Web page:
May 10, 2007 2:30 pm


If you still wonder why I called this blog Deja Vu, do me a favor and read this H-Diplo review of L'Europe nouvelle de Hitler : Une illusion des intellectuels de la France de Vichy by Bernard Bruneteau and think Islamism. Italics are mine.

At a 1936 meeting of a French think-tank, the Center for the Study of Human Problems, one of the conferees outlined the following scenario:

---"Let us imagine the worst in the simplistic, even improbable, form of a single nation conquering all others. Let us imagine Europe conquered by Germany. Well, I suggest that a Germany extended thus over the whole of Europe would no longer be the Germany that we know …. This would be Europe under a different name: a unified Europe. Or rather, it would be neither the Europe of today, nor the Germany of today, but something else; the European confederation of the future."1

Given the realities of Hitler’s New Order, such a prediction seems almost willfully naive. Bernard Bruneteau’s impressive accomplishment is to explain convincingly how a variety of French intellectuals came to hold such views, believing that their country’s defeat in 1940 could serve as the catalyst for establishing European unity. Their illusion, the author contends, was rooted in the vision of a united Europe they had articulated during the interwar years; it framed their initial reactions to the German occupation and allowed them to see potential in it, though some of them did so for longer than others. . . .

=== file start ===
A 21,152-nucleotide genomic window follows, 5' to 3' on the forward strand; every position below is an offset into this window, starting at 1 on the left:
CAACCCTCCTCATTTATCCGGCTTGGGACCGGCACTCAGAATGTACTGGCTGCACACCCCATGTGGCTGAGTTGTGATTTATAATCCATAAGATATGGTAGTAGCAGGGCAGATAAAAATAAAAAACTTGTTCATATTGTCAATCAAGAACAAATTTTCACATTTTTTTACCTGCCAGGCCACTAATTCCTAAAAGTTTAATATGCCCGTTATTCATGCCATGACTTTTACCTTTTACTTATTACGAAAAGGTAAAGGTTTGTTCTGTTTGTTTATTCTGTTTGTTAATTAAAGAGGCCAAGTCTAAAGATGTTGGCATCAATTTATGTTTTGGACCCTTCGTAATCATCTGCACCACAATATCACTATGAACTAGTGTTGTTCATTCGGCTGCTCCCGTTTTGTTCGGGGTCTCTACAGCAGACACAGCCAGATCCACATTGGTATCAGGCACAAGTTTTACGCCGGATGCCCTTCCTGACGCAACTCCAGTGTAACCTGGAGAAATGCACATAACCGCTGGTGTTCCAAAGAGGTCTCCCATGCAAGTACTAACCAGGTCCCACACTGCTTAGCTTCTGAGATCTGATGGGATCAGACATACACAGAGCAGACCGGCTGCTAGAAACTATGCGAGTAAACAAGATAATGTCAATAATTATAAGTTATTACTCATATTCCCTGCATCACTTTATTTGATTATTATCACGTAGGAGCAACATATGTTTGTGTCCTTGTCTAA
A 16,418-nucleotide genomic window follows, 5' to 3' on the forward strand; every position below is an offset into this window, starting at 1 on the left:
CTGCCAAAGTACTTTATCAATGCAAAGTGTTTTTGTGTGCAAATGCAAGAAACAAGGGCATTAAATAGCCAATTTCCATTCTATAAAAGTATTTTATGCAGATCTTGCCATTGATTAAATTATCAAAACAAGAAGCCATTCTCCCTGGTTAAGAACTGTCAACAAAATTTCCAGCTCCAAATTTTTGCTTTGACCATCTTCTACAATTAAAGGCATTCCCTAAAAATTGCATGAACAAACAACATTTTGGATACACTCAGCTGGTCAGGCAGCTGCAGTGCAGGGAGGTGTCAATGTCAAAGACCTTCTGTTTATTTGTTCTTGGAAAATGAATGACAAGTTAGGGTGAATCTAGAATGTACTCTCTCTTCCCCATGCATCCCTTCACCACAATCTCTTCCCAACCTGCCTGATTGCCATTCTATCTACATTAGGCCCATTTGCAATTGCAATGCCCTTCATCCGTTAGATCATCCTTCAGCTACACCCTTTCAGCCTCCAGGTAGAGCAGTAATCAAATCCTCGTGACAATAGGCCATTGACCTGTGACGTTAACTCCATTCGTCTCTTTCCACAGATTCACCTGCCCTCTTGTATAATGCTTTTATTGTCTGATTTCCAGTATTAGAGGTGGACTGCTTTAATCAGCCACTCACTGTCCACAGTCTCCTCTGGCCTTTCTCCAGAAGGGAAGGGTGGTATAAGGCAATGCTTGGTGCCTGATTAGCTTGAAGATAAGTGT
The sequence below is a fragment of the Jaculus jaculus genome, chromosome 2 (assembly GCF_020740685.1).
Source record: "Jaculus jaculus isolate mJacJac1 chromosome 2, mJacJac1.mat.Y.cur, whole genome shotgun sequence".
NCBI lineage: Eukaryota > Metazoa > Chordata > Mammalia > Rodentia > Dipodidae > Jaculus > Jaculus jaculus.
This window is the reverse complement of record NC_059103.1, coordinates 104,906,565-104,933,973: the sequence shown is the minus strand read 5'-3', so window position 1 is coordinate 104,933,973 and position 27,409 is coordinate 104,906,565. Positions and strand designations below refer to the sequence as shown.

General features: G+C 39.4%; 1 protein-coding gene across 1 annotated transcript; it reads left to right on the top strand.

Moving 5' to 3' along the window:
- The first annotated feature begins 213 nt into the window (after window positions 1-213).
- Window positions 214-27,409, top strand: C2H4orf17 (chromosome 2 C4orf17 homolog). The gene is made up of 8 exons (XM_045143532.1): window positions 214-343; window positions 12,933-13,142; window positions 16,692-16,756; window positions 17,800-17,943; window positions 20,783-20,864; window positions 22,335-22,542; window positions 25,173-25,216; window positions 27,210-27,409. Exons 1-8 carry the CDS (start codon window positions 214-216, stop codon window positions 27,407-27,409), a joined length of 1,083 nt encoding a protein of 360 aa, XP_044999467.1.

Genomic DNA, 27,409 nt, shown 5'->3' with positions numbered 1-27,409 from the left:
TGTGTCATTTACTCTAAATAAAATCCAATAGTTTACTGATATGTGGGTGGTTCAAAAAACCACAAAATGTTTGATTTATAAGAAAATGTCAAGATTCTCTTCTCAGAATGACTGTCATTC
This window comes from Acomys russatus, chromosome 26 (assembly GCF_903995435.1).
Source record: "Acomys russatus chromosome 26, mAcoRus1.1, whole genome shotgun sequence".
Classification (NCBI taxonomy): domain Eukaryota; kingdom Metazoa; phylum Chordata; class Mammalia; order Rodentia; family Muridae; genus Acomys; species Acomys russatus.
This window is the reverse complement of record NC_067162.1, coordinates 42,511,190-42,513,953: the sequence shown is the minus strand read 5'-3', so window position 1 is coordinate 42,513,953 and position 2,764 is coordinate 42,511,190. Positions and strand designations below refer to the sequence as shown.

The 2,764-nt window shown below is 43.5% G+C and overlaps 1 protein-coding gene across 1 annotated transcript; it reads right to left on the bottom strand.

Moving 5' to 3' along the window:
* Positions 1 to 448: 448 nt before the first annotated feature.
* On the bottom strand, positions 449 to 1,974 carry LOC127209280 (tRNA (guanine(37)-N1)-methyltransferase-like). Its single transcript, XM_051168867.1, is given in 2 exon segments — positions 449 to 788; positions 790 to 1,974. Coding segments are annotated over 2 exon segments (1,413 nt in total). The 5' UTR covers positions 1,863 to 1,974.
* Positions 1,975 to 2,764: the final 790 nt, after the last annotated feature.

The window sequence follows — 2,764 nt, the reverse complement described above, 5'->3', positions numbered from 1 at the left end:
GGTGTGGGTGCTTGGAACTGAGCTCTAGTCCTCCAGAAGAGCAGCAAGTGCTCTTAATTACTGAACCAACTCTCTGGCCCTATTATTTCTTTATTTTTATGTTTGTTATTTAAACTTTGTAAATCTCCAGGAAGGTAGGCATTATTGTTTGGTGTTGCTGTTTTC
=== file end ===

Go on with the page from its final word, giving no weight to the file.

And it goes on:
Bruneteau does not seek to homogenize this group, but he does identify common influences, networks and recurring themes in interwar ‘Europeanist’ discourse. Aristide Briand, who had sought a rapprochement with Germany during the late 1920s and early 1930s, was a crucial influence. Periodicals such as Notre Temps, L’Europe nouvelle and the Cahiers bleus encouraged the exchange and articulation of pro-European ideas. Greater continental unity was presented as the solution to a variety of problems. Building Europe would facilitate domestic reform, in which government by ‘technicians’ would ensure renovation of the state and social harmony through judicious planning. Just as critically, it would ensure peace with Germany.